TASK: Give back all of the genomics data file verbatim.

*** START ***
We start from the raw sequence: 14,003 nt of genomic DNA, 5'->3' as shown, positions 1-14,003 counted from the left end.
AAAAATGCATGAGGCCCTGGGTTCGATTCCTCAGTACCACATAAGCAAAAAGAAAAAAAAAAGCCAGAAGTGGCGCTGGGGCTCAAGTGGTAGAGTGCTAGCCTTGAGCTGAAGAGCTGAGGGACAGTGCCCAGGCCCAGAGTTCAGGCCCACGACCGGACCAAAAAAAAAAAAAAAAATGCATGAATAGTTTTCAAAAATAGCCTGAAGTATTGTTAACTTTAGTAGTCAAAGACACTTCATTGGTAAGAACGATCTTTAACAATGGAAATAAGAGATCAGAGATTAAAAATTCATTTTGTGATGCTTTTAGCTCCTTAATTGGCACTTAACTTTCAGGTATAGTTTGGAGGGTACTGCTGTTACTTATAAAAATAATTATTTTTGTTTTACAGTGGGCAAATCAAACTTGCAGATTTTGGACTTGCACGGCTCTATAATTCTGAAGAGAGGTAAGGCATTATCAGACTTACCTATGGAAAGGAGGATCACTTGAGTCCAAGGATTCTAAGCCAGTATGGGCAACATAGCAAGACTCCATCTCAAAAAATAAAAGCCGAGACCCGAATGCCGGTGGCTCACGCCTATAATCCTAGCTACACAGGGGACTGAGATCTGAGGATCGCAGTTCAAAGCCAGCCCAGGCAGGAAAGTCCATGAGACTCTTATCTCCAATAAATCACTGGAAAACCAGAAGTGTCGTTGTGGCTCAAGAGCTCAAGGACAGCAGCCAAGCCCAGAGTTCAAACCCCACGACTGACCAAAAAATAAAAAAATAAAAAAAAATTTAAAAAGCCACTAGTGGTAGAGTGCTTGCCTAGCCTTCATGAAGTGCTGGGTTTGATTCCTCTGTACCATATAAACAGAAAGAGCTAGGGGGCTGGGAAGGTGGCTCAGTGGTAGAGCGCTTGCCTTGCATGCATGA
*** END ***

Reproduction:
We start from the raw sequence: 14,003 nt of genomic DNA, 5'->3' as shown, positions 1-14,003 counted from the left end.
AAAAATGCATGAGGCCCTGGGTTCGATTCCTCAGTACCACATAAGCAAAAAGAAAAAAAAAAGCCAGAAGTGGCGCTGGGGCTCAAGTGGTAGAGTGCTAGCCTTGAGCTGAAGAGCTGAGGGACAGTGCCCAGGCCCAGAGTTCAGGCCCACGACCGGACCAAAAAAAAAAAAAAAAATGCATGAATAGTTTTCAAAAATAGCCTGAAGTATTGTTAACTTTAGTAGTCAAAGACACTTCATTGGTAAGAACGATCTTTAACAATGGAAATAAGAGATCAGAGATTAAAAATTCATTTTGTGATGCTTTTAGCTCCTTAATTGGCACTTAACTTTCAGGTATAGTTTGGAGGGTACTGCTGTTACTTATAAAAATAATTATTTTTGTTTTACAGTGGGCAAATCAAACTTGCAGATTTTGGACTTGCACGGCTCTATAATTCTGAAGAGAGGTAAGGCATTATCAGACTTACCTATGGAAAGGAGGATCACTTGAGTCCAAGGATTCTAAGCCAGTATGGGCAACATAGCAAGACTCCATCTCAAAAAATAAAAGCCGAGACCCGAATGCCGGTGGCTCACGCCTATAATCCTAGCTACACAGGGGACTGAGATCTGAGGATCGCAGTTCAAAGCCAGCCCAGGCAGGAAAGTCCATGAGACTCTTATCTCCAATAAATCACTGGAAAACCAGAAGTGTCGTTGTGGCTCAAGAGCTCAAGGACAGCAGCCAAGCCCAGAGTTCAAACCCCACGACTGACCAAAAAATAAAAAAATAAAAAAAAATTTAAAAAGCCACTAGTGGTAGAGTGCTTGCCTAGCCTTCATGAAGTGCTGGGTTTGATTCCTCTGTACCATATAAACAGAAAGAGCTAGGGGGCTGGGAAGGTGGCTCAGTGGTAGAGCGCTTGCCTTGCATGCATGA